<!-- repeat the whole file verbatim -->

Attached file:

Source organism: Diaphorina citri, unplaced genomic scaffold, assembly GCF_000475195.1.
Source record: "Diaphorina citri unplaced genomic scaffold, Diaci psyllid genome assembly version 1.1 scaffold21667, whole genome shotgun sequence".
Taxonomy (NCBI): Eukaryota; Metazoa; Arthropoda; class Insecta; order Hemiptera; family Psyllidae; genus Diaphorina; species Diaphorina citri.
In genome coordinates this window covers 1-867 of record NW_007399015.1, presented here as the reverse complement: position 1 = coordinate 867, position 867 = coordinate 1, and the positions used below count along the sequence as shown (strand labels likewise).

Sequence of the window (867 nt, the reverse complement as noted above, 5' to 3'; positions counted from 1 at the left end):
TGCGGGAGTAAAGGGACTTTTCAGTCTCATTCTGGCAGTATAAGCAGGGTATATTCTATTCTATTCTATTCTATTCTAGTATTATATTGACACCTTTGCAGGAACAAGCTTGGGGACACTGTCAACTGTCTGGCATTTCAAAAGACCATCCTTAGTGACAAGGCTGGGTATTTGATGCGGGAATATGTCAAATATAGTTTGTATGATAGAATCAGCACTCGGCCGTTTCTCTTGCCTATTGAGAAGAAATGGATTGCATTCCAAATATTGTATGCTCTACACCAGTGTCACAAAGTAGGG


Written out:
Source organism: Diaphorina citri, unplaced genomic scaffold, assembly GCF_000475195.1.
Source record: "Diaphorina citri unplaced genomic scaffold, Diaci psyllid genome assembly version 1.1 scaffold21667, whole genome shotgun sequence".
Taxonomy (NCBI): Eukaryota; Metazoa; Arthropoda; class Insecta; order Hemiptera; family Psyllidae; genus Diaphorina; species Diaphorina citri.
In genome coordinates this window covers 1-867 of record NW_007399015.1, presented here as the reverse complement: position 1 = coordinate 867, position 867 = coordinate 1, and the positions used below count along the sequence as shown (strand labels likewise).

Sequence of the window (867 nt, the reverse complement as noted above, 5' to 3'; positions counted from 1 at the left end):
TGCGGGAGTAAAGGGACTTTTCAGTCTCATTCTGGCAGTATAAGCAGGGTATATTCTATTCTATTCTATTCTATTCTAGTATTATATTGACACCTTTGCAGGAACAAGCTTGGGGACACTGTCAACTGTCTGGCATTTCAAAAGACCATCCTTAGTGACAAGGCTGGGTATTTGATGCGGGAATATGTCAAATATAGTTTGTATGATAGAATCAGCACTCGGCCGTTTCTCTTGCCTATTGAGAAGAAATGGATTGCATTCCAAATATTGTATGCTCTACACCAGTGTCACAAAGTAGGG